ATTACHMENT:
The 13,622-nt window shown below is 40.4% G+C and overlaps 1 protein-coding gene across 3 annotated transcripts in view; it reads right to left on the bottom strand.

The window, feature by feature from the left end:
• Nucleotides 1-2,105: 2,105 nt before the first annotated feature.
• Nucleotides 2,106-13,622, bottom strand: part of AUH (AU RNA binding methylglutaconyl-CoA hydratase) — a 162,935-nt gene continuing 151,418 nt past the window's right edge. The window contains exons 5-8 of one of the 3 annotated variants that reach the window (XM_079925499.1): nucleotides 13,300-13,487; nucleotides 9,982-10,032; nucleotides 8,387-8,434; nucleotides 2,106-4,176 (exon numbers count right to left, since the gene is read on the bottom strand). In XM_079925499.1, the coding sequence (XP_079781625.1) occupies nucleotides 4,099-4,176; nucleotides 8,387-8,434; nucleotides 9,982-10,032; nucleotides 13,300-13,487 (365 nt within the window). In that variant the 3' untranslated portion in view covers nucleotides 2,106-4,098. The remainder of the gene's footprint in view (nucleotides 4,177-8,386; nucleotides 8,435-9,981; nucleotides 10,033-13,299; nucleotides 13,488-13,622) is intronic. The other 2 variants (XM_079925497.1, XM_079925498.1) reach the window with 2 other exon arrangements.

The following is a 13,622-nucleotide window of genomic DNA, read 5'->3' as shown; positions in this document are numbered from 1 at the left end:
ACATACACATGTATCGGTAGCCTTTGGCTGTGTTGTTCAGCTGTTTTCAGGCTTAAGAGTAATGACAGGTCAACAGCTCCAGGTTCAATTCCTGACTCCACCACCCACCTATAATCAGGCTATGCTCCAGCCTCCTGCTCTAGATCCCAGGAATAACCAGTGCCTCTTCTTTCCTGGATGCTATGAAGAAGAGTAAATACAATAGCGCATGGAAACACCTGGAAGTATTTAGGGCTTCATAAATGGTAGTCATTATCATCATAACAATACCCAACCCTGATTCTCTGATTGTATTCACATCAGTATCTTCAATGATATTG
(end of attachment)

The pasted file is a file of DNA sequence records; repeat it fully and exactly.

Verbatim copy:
The 13,622-nt window shown below is 40.4% G+C and overlaps 1 protein-coding gene across 3 annotated transcripts in view; it reads right to left on the bottom strand.

The window, feature by feature from the left end:
• Nucleotides 1-2,105: 2,105 nt before the first annotated feature.
• Nucleotides 2,106-13,622, bottom strand: part of AUH (AU RNA binding methylglutaconyl-CoA hydratase) — a 162,935-nt gene continuing 151,418 nt past the window's right edge. The window contains exons 5-8 of one of the 3 annotated variants that reach the window (XM_079925499.1): nucleotides 13,300-13,487; nucleotides 9,982-10,032; nucleotides 8,387-8,434; nucleotides 2,106-4,176 (exon numbers count right to left, since the gene is read on the bottom strand). In XM_079925499.1, the coding sequence (XP_079781625.1) occupies nucleotides 4,099-4,176; nucleotides 8,387-8,434; nucleotides 9,982-10,032; nucleotides 13,300-13,487 (365 nt within the window). In that variant the 3' untranslated portion in view covers nucleotides 2,106-4,098. The remainder of the gene's footprint in view (nucleotides 4,177-8,386; nucleotides 8,435-9,981; nucleotides 10,033-13,299; nucleotides 13,488-13,622) is intronic. The other 2 variants (XM_079925497.1, XM_079925498.1) reach the window with 2 other exon arrangements.

The following is a 13,622-nucleotide window of genomic DNA, read 5'->3' as shown; positions in this document are numbered from 1 at the left end:
ACATACACATGTATCGGTAGCCTTTGGCTGTGTTGTTCAGCTGTTTTCAGGCTTAAGAGTAATGACAGGTCAACAGCTCCAGGTTCAATTCCTGACTCCACCACCCACCTATAATCAGGCTATGCTCCAGCCTCCTGCTCTAGATCCCAGGAATAACCAGTGCCTCTTCTTTCCTGGATGCTATGAAGAAGAGTAAATACAATAGCGCATGGAAACACCTGGAAGTATTTAGGGCTTCATAAATGGTAGTCATTATCATCATAACAATACCCAACCCTGATTCTCTGATTGTATTCACATCAGTATCTTCAATGATATTG